Having watched the Food Network for a full year made me appreciate the culinary delights of cooking with a few simple ingredients. No, this is not a zombie post. Nor is it a piece dedicated to strong chicks that kick butt. But this Freedom Friday entry is about a quick and easy recipe you can try at home with minimal to no chef experience. Yeah, that describes me, all right.
Real Jamaican curry chicken is hard to make. I know because some of my best friends are Jamaican and theirs is beyond description. Does the term “mouthwatering, savory dish” mean anything to you? It will be once you taste the real thing. Mine is a cheap imitation knock-off. But, as my kids have indicated several times, “Is this ever good.” It’s an ever-good, cheap imitation knock-off.
Okay, enough with the chitchat, let’s get to my recipe, as I know you’re dying to get started on it!
You will need chicken. I always get my chicken from Costco since they package their meats in affordable units. For instance, in my neighborhood, 24 skinless chicken thighs is about $24. I’m paying a buck a thigh. I think that’s a good deal. If you don’t have a Costco, you can try the regular supermarket, although I’m sure you’ll pay much more for the same package.
Once I get my chicken, I tend to soak 12 pieces in brine overnight. Not to make it complicated or anything, my brine is salt water. You can use a pot, which works well. Load the pot with the chicken thighs, add water, and add lots of salt. I can’t say how much salt. I go with what I’m used to—about ten dashes. How’s that for a scientific measuring system? Make sure the fridge is cold enough so as the chicken doesn’t spoil. I can’t stress enough how important it is to ensure food meets health and safety specifications.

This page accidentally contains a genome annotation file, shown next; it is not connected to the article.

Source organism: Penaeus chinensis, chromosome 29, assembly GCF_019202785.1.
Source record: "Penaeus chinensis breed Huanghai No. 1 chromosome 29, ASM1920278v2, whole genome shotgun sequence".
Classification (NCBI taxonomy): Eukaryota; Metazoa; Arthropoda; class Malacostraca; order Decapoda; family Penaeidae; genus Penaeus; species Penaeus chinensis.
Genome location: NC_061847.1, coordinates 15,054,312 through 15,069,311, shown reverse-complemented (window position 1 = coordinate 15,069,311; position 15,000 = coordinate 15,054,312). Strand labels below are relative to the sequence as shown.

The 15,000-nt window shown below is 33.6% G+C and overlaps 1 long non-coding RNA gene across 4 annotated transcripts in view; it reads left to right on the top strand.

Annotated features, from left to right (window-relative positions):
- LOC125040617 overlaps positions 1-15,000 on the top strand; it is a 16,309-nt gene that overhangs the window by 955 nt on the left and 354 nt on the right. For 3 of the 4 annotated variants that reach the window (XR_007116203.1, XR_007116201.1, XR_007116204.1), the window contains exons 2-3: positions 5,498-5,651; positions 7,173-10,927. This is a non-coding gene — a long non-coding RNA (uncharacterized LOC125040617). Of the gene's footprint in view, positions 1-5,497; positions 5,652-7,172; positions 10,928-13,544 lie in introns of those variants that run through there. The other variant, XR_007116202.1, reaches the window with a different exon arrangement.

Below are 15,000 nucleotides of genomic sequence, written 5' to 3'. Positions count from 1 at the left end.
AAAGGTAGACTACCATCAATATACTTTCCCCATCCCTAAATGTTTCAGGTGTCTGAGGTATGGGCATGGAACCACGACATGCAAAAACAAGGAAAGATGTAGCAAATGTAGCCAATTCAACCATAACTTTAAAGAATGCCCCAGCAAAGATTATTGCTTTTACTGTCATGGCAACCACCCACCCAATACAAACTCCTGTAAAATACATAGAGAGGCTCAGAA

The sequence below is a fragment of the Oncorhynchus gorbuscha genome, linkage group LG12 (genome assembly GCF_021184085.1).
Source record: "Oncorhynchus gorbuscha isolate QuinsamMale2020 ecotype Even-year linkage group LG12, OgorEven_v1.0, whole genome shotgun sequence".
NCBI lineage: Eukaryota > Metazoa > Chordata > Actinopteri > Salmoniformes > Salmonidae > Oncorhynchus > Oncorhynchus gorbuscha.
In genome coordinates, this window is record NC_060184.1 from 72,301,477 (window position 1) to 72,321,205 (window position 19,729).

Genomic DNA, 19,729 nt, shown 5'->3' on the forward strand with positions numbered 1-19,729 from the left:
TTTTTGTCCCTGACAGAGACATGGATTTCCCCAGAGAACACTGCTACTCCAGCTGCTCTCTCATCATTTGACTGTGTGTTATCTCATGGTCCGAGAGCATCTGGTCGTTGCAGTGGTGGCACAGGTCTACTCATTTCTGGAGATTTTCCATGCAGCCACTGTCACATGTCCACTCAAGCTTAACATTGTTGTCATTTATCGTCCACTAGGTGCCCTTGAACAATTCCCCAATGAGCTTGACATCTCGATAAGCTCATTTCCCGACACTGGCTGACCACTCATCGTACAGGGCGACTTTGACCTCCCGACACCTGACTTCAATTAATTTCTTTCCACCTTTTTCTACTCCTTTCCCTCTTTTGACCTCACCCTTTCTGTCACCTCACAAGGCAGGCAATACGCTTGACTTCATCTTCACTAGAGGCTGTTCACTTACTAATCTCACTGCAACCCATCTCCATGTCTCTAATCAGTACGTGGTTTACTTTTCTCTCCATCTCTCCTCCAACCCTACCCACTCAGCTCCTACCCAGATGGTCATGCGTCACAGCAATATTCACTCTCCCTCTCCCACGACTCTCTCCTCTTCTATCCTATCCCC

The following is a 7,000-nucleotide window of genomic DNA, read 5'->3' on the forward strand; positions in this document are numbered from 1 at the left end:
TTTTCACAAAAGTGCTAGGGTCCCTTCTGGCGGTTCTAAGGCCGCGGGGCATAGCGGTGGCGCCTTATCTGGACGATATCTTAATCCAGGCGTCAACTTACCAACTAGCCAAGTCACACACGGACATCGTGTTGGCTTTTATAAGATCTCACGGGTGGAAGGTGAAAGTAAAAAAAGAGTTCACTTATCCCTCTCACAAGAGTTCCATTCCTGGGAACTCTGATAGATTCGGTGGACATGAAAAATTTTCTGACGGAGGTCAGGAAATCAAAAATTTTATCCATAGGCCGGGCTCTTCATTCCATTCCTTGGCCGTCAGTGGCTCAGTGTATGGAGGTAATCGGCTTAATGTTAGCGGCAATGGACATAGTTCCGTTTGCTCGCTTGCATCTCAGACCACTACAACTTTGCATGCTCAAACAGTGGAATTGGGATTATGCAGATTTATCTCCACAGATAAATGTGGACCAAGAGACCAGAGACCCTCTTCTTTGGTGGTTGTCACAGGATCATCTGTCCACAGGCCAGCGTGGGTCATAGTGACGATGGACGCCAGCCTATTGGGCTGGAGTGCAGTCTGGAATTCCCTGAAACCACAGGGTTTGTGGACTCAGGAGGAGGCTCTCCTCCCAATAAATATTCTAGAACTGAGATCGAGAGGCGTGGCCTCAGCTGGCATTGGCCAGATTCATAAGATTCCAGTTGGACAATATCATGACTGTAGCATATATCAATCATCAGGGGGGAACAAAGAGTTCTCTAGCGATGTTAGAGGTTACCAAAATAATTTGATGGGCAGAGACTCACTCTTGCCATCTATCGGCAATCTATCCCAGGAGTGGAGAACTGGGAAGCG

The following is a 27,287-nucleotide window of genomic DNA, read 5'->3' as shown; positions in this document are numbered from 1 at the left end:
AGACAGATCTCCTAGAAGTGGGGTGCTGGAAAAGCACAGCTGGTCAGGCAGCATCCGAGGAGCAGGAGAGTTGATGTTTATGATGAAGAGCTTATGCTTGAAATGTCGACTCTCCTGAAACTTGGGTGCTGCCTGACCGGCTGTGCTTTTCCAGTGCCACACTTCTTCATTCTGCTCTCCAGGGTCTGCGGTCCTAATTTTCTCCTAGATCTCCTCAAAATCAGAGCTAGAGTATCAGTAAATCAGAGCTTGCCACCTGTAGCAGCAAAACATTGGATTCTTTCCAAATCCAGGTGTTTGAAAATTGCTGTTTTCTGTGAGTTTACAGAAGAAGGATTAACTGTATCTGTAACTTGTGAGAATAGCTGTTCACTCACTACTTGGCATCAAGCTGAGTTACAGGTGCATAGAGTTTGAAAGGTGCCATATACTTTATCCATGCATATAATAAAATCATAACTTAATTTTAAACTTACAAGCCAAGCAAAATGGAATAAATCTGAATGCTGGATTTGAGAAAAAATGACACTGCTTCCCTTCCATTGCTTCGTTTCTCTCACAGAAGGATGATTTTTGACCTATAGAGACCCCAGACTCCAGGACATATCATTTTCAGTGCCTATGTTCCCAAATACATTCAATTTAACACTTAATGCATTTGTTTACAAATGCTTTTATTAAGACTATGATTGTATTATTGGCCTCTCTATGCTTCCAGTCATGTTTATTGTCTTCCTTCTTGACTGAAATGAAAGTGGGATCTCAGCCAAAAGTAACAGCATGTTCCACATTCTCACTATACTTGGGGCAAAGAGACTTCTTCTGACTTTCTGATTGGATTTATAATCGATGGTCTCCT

Before going on, the reason for soaking the chicken in brine is to plump up the pieces. Ever wonder how restaurants get their chicken to look so huge? They soak them in brine to get the meat to swell at massive proportions. Nice trick, eh?
Next, set the chicken in a skillet/baking pan—your choice. We use a glass skillet in our house and it works fine for our family. If you have something else, that’s fine too. It’s nothing to get hung up about.
Add your ingredients:
- Curry powder
- Garlic powder
- Ginger powder
- Onion powder
And when I mean add your ingredients, I mean sprinkle to taste. You may only want to give a couple of dashes of cayenne, but pour on the curry. After all, it is curry chicken. Have a gander at the photo to get an idea of what it looks like before baking.
What you’ll want to do is set your oven to 375°F and cover the dish with aluminum foil. This will trap all the flavors inside the skillet to make the meat nice and tender when serving. Leave it in there for an hour and prepare the side dishes. I typically make peas or have some fries on the side. On this particular Saturday, my wife jumped in with some corn on the cob. It was goo-ood!
Once done, take the chicken from oven, let stand for about five minutes in order to allow it to absorb the juices from the skillet, then serve with side dishes.
In the photo at the beginning of the post you see the curry chicken served with corn on the cob, marinated egg plant, and green beans. What a wonderful, delectable dish!
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Have you ever cooked Jamaican-style curry chicken? If so, how do you do it? Do you have any chicken recipes that have become a staple with your family?